Remember my previous post? You know, the one about how I was stuck with my current project and wondered why I was bothering and whether I should start something new that excited me?
Three of you took the time and trouble to comment. Thank you Sandra, Anma and Paula. You all gave me lots to think about. And I did.
Sandra, I did go back and re-read what I'd written. And guess what? It wasn't too bad. Not perfect but I didn't expect it to be so. In fact, I was pleasantly surprised - that is for about 25,000 words. And then it went pear-shaped. Why on earth did that happen?
So I gave myself that talking to. I mean, if it had started well and the story was cranking itself up nicely and was saying what I wanted to say, why did then fall apart? And at last, I found the problem. Or rather both of them. I did not get deep enough into two separate plot lines and characters. One original character didn't do anything after the beginning other than brood and mope about, whereas a new character was not properly fleshed out. She was nothing but a 'baddie' and not the flawed, damaged, annoying and also empathetic person she should have been. The writing was flat, the pace turgid and the ideas began to dry up.
So, it was time to go back to the beginning again and read through until I found the two precise sticking points and re-write extensively before moving on again. In fact, the places where it all went wrong, came well-before the moment I stalled, hating every minute of it.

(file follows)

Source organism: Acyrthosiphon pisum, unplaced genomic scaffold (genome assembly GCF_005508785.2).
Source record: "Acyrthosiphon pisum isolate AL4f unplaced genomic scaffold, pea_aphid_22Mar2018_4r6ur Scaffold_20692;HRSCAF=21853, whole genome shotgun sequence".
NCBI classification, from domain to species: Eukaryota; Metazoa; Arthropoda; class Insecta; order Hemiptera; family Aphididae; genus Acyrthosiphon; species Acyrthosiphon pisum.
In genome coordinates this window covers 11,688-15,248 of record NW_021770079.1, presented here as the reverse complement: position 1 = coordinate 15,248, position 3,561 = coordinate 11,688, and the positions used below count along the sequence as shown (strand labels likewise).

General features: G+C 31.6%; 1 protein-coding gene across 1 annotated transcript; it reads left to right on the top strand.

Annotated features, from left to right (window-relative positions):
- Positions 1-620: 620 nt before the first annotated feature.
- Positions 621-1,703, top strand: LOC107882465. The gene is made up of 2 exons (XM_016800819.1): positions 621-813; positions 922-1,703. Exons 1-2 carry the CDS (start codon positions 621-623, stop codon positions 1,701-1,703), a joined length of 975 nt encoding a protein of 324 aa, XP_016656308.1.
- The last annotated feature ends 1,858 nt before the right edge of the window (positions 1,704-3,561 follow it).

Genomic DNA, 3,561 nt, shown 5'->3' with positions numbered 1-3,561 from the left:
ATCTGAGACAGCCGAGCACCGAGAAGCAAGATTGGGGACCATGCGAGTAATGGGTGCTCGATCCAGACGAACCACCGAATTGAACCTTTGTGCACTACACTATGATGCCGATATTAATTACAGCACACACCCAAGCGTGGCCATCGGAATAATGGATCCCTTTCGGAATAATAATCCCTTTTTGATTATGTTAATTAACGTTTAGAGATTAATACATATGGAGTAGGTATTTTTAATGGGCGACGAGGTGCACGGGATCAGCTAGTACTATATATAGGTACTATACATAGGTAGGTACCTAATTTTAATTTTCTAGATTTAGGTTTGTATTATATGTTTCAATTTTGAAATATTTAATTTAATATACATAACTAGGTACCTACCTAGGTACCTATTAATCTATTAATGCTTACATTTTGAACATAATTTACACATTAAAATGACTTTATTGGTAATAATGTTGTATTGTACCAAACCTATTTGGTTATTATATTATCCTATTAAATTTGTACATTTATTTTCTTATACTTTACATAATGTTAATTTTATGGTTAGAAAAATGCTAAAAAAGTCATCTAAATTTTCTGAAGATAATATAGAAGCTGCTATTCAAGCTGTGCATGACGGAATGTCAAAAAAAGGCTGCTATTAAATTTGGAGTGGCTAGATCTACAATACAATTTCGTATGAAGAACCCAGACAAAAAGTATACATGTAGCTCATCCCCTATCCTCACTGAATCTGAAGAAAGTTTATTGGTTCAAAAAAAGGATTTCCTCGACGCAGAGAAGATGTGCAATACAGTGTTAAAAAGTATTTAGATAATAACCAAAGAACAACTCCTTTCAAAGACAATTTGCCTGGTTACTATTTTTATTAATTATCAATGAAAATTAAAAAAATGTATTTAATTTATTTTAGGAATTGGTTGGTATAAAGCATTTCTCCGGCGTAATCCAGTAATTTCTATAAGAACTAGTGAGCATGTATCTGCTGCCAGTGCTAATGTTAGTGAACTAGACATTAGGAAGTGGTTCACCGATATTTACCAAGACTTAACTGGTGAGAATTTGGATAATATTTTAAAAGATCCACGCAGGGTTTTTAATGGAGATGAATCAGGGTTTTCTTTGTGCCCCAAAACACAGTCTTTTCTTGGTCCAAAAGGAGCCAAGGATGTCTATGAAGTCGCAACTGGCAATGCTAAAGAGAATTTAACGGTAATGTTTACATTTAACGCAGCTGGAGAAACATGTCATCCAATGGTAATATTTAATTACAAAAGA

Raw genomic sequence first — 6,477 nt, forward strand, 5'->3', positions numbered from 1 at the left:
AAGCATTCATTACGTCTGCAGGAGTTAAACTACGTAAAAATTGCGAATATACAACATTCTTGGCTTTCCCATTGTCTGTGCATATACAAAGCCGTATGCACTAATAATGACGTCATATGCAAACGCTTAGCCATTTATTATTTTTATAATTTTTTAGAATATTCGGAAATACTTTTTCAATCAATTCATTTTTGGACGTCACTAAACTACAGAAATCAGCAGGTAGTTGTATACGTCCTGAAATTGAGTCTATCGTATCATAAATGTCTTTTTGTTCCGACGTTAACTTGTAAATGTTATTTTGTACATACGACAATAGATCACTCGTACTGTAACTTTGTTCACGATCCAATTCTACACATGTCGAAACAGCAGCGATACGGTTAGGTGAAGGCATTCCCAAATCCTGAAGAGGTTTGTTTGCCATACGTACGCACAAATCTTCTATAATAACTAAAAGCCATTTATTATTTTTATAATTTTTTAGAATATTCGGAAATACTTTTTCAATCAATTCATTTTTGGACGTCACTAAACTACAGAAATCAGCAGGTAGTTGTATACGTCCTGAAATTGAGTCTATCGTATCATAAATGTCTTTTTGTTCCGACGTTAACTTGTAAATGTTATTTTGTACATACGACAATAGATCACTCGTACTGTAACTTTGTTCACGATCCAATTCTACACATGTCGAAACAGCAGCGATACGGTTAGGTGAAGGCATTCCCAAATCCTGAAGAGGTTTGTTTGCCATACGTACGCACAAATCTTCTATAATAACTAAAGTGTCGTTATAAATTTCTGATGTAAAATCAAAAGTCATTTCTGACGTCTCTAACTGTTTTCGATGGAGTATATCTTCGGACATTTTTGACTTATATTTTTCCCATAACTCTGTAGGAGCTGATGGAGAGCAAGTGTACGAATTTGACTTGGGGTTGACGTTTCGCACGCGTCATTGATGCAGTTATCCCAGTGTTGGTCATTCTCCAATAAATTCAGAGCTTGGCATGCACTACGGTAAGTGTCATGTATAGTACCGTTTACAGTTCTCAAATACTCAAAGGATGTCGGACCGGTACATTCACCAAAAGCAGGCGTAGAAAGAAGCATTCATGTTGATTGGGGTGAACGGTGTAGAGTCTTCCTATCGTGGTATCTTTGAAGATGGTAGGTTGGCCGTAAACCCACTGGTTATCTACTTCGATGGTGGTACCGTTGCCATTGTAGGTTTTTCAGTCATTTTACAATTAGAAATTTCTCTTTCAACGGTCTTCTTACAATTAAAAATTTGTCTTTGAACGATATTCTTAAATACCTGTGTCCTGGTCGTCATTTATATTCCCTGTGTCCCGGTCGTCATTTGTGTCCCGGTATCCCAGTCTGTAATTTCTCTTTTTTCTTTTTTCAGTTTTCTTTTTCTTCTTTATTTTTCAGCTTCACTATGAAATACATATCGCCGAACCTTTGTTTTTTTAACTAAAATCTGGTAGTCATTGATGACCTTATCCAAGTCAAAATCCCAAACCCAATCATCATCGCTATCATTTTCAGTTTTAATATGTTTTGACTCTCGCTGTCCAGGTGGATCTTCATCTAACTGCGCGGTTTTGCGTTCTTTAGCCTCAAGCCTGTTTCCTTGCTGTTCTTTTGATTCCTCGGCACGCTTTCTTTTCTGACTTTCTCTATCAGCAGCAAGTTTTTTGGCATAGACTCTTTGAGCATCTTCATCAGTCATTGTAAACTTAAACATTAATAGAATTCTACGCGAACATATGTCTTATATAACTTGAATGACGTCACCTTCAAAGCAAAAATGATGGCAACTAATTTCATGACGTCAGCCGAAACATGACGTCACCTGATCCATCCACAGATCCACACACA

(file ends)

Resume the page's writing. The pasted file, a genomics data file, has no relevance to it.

The moral? A novel goes off the rails well before the final, inevitable impact.
The daft thing is, I have discovered this nugget of truth in my work before. When my brain finds excuses not to write, it is because it basically does not believe in what I'm writing. I should have learned my lesson before now. But it's glued to my forehead now.
Writers are not the same and we all have different methods of writing. It's time I accepted the way I am. I work best without a detailed plan. I've known it for years but it's time to confess that I am neither a planner or a pantser. I cannot keep going until the end of the first draft and then revise. I can't write in a complete muddle in the middle. t works for me is to keep re-reading what I have written, rewrite it and then and then carry on for another five thousand or so words. Then, when I lose the joy, instead of flogging a dead horse, I go right back to the beginning again and correct the reasonably acceptable beginning and then rewrite what I wrote after that and then carry on for another five thousand words and so on and so forth right to the very last word.
I agree it sounds a waste of a lot of energy: taking three steps forward and then two back. Progress is slow but it's sure. And what's more it works for me. And that's all that matters after all.
And that new project? All in good time. I've started my current novel and what I start I always finish. Just don't ask me to rush. But do feel free to shout at me if I haven't got a workable manuscript by the end of the year.